Is sustainable agriculture the answer to climate change?
December 7, 2012 4 Comments
As the most recent set of climate change talks draw to a close, the focus is once again on the policies that could help in the resolution of this global issue. There has been little faith in the outcomes of these talks before, with targets continuously missed. The conference aims to secure a new treaty by 2015, replacing the 1997 Kyoto protocol, which has seen a range of success and failures. The current talks are being held in Doha, Qatar, which has the highest per capita carbon emissions and gets the majority of its income from the sale of fossil fuels.
Africa, the continent with the lowest contribution to greenhouse gas emissions, is thought to be at greatest risk from climate change. Water stress is increasing which, in practise, means people have to walk further for water, and crops yields will suffer. New technologies are being developed to help Africa with this problem, but they simply cannot afford these innovations.
So the policies aren’t working, scientific innovation isn’t the answer- what else can be done?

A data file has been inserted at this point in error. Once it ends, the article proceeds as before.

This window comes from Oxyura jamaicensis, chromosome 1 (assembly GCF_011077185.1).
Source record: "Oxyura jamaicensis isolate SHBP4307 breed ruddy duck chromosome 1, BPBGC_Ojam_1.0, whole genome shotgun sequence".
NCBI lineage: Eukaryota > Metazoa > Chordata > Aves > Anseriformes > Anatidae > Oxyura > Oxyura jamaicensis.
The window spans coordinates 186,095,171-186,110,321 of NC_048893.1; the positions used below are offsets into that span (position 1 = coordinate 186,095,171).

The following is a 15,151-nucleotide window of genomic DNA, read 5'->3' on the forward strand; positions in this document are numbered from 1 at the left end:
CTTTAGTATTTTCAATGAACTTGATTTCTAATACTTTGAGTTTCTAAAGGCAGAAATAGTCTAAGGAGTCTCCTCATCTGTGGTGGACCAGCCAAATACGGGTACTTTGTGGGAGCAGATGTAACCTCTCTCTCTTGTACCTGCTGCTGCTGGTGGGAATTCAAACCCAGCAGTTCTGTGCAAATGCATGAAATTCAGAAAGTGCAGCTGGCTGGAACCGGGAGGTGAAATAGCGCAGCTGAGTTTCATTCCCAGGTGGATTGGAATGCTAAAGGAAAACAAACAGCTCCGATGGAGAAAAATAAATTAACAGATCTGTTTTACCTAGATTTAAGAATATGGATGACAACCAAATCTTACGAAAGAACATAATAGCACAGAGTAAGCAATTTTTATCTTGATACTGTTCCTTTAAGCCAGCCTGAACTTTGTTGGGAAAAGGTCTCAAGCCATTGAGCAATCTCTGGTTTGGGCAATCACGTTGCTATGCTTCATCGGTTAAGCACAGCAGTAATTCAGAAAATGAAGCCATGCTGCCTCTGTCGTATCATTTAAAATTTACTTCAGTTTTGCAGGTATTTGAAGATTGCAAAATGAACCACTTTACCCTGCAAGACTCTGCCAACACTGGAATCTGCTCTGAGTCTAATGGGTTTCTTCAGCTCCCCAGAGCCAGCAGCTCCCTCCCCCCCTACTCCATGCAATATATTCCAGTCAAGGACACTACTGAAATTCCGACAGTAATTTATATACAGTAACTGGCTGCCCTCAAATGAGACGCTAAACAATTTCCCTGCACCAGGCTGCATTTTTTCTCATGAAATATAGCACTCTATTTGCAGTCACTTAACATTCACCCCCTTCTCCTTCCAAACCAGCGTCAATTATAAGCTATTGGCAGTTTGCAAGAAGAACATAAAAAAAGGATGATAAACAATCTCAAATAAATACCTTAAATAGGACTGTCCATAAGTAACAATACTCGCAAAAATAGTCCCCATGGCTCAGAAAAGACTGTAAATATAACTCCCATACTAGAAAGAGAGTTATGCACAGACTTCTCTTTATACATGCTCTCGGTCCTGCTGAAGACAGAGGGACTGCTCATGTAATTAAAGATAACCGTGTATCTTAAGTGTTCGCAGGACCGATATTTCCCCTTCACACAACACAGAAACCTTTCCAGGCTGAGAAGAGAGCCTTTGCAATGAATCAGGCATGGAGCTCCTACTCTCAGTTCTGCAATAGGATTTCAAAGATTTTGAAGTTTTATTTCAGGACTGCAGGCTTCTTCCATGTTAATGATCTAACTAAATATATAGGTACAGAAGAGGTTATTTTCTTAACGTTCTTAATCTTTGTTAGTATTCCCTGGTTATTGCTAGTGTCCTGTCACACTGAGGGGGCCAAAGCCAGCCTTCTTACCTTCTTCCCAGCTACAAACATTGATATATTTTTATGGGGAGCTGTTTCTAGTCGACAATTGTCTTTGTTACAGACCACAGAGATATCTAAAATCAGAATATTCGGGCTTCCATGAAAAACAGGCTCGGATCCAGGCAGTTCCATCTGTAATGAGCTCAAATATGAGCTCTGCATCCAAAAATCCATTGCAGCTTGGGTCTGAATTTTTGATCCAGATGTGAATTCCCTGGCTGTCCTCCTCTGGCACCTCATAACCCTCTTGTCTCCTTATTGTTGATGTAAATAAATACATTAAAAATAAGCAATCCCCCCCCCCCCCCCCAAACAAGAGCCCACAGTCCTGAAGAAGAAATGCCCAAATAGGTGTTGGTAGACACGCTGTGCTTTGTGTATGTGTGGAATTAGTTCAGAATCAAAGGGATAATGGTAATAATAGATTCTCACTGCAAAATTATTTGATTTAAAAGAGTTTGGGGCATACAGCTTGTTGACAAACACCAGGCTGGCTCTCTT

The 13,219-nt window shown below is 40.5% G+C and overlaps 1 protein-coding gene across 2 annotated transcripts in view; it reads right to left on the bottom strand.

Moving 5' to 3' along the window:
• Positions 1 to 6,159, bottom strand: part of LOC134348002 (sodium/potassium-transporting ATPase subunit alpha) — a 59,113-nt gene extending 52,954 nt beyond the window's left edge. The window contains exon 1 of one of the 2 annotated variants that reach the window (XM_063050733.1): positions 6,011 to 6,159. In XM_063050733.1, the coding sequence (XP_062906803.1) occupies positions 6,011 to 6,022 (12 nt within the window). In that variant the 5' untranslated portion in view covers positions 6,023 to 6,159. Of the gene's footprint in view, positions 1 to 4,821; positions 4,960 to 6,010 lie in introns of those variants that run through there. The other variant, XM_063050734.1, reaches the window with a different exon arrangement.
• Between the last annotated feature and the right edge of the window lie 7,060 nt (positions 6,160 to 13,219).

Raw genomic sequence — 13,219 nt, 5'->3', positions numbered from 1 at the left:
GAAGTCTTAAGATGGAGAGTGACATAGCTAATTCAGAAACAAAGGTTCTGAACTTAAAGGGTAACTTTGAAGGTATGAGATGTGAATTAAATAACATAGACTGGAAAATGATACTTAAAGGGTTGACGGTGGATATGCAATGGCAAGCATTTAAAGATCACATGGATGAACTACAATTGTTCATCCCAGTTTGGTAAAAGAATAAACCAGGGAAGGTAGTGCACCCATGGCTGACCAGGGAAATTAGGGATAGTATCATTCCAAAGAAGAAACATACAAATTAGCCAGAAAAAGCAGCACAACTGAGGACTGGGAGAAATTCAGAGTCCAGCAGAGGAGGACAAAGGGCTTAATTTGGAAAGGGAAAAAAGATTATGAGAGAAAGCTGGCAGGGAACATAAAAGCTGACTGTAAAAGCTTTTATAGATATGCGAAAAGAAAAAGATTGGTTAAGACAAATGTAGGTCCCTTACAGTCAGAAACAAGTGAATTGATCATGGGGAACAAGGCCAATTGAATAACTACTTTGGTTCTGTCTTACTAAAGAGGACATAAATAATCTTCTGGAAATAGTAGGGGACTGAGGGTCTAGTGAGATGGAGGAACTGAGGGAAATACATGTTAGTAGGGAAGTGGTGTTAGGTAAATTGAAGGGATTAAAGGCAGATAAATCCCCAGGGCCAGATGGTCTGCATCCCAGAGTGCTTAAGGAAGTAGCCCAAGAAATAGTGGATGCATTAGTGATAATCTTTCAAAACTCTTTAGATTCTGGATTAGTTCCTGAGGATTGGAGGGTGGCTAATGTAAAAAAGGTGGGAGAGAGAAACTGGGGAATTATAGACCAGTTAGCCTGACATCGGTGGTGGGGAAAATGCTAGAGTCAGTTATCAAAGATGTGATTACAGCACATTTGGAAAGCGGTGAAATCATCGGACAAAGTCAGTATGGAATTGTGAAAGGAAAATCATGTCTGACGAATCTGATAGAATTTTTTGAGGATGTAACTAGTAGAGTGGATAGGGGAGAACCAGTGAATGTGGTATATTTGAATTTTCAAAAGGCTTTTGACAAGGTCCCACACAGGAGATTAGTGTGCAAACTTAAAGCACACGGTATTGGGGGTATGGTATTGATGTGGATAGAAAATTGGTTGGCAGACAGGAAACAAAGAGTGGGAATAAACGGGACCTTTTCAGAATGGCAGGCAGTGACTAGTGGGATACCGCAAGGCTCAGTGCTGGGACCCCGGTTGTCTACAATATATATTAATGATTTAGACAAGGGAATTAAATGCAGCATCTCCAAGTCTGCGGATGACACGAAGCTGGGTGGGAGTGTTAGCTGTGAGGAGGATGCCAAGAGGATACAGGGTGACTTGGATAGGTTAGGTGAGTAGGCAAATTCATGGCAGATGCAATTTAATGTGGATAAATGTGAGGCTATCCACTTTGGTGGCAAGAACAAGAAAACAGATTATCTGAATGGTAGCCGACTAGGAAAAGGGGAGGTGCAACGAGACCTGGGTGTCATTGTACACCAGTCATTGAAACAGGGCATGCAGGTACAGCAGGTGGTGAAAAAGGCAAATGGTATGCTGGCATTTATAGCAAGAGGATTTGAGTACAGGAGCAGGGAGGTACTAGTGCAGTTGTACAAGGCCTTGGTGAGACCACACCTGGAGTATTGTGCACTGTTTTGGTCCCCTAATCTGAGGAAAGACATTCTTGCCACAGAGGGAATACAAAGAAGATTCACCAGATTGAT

As well as being affected by climate change, agriculture is also a contributor to it, through the release of greenhouse gases. The Worldwatch Institute have carried out research into the feasibility of using sustainable agriculture to mitigate climate change. Practices such as reducing artificial fertilisers in favour of animal manure and planting trees to take in carbon dioxide and reduce soil erosion will go some way to minimise the contribution of agriculture to climate change. But how far? The FAO (Food and Agriculture Organisation of the UN) suggests more sustainable agriculture could reduce the contribution by up to 88%. Worldwatch has produced a report which highlights 6 ways to make agriculture more sustainable. These are:
- Increase soil fertility- avoid unnecessary tilling and chemical usage.
- Agroforestry- trees sequester carbon and maintain organic matter and moisture in soil, as well as providing an ecosystem for pollinators.
- Cover crops- these decrease risk of drought by increasing soil fertility and moisture. The plants can then be ploughed into the soil, providing organic matter. Some may exude insecticidal chemicals to deter pests.
- Improve water conservation- recycling water in cities, catching rainwater and using drip irrigation instead of sprinklers.
- Biodiversity- grow diverse crops , to minimise the risk of entire crop failure. Locally adapted crops are more likely to provide good yields.
These practises will need to be adopted worldwide in order to have the impact hoped for. This relies on the promotion of these sustainable methods to everyone involved in agriculture, including both small holder and large, commercial farms.